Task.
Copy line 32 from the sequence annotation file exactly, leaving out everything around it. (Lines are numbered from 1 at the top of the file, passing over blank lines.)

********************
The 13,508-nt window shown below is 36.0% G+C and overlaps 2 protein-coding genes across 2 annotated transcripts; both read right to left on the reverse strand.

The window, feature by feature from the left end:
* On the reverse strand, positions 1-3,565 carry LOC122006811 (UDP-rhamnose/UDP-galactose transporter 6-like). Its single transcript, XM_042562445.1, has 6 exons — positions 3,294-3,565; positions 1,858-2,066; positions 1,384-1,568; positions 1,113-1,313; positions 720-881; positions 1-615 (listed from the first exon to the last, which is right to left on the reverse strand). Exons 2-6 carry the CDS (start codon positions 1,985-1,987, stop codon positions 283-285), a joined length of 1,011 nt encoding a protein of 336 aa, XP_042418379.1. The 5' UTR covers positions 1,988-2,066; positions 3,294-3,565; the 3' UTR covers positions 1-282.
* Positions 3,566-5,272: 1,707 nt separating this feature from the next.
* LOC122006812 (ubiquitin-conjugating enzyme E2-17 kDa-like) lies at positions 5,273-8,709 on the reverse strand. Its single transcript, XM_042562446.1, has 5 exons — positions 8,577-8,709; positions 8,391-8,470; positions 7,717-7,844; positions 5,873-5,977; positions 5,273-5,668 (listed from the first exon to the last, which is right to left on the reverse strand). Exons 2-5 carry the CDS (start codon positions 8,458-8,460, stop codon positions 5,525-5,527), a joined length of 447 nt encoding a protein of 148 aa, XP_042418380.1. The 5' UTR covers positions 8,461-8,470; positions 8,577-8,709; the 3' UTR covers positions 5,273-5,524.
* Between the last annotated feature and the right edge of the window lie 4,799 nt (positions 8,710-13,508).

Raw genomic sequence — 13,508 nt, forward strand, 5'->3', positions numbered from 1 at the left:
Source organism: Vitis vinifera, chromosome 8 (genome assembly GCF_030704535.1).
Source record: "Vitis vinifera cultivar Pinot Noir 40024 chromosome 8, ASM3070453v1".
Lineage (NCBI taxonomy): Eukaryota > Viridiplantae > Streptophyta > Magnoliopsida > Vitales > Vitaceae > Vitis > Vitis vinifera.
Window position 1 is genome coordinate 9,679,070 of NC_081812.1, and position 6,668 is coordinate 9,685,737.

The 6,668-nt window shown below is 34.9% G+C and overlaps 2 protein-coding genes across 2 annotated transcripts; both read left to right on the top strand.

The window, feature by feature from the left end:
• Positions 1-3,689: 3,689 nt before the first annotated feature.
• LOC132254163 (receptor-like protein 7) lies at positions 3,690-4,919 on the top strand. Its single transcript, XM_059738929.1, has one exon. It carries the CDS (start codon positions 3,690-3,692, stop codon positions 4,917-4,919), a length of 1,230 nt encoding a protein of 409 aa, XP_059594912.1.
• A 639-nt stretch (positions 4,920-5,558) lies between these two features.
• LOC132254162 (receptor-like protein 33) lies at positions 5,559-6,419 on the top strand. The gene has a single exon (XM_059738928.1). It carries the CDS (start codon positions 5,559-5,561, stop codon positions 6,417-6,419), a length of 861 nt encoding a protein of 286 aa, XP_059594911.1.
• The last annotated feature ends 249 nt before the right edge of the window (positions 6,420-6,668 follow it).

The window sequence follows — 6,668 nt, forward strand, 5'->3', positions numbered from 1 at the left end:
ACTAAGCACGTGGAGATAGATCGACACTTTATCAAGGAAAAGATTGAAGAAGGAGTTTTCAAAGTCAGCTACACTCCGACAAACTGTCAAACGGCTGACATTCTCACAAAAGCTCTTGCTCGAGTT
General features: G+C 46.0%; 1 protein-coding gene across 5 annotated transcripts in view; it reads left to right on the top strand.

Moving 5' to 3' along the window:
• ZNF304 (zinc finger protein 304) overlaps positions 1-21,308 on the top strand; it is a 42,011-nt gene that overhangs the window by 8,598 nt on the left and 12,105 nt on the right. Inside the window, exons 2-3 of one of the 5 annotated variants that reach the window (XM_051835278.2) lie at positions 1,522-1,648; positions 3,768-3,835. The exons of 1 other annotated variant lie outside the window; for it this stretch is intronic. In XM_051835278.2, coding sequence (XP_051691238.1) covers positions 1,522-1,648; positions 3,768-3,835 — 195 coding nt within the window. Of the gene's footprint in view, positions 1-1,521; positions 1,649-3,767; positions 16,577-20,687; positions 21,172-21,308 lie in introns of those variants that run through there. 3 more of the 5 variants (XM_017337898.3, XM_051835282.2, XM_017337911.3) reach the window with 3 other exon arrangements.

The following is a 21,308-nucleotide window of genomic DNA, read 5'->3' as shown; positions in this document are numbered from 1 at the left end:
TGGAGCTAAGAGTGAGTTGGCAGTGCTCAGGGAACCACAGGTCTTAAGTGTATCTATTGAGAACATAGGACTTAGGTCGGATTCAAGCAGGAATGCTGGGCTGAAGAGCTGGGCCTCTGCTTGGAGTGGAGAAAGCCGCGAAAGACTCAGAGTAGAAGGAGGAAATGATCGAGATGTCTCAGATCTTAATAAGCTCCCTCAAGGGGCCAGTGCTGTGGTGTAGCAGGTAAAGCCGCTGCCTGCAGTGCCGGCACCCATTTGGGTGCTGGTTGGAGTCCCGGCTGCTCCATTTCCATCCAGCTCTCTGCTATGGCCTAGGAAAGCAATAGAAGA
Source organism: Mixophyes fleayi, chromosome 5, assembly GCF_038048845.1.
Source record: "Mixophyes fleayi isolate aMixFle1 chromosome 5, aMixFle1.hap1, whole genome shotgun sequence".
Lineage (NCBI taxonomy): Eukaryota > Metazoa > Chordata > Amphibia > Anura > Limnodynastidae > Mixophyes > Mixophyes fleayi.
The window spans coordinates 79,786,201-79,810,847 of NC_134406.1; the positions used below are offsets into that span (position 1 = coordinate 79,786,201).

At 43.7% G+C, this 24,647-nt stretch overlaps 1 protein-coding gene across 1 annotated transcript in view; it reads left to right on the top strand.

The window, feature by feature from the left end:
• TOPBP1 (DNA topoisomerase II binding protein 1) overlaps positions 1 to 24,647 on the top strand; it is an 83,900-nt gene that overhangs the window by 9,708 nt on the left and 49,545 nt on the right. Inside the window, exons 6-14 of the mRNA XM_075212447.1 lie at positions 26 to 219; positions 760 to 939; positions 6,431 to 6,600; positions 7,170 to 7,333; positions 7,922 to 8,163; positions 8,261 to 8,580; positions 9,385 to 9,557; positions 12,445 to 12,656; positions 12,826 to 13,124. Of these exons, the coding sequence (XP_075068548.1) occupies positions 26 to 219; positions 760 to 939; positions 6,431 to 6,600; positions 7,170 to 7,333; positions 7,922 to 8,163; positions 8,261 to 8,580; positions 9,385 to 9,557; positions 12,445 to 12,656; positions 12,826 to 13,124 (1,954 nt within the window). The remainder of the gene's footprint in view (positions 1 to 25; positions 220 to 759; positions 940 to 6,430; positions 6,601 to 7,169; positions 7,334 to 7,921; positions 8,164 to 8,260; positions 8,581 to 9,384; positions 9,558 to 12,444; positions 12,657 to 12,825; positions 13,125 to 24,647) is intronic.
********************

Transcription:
• TOPBP1 (DNA topoisomerase II binding protein 1) overlaps positions 1 to 24,647 on the top strand; it is an 83,900-nt gene that overhangs the window by 9,708 nt on the left and 49,545 nt on the right. Inside the window, exons 6-14 of the mRNA XM_075212447.1 lie at positions 26 to 219; positions 760 to 939; positions 6,431 to 6,600; positions 7,170 to 7,333; positions 7,922 to 8,163; positions 8,261 to 8,580; positions 9,385 to 9,557; positions 12,445 to 12,656; positions 12,826 to 13,124. Of these exons, the coding sequence (XP_075068548.1) occupies positions 26 to 219; positions 760 to 939; positions 6,431 to 6,600; positions 7,170 to 7,333; positions 7,922 to 8,163; positions 8,261 to 8,580; positions 9,385 to 9,557; positions 12,445 to 12,656; positions 12,826 to 13,124 (1,954 nt within the window). The remainder of the gene's footprint in view (positions 1 to 25; positions 220 to 759; positions 940 to 6,430; positions 6,601 to 7,169; positions 7,334 to 7,921; positions 8,164 to 8,260; positions 8,581 to 9,384; positions 9,558 to 12,444; positions 12,657 to 12,825; positions 13,125 to 24,647) is intronic.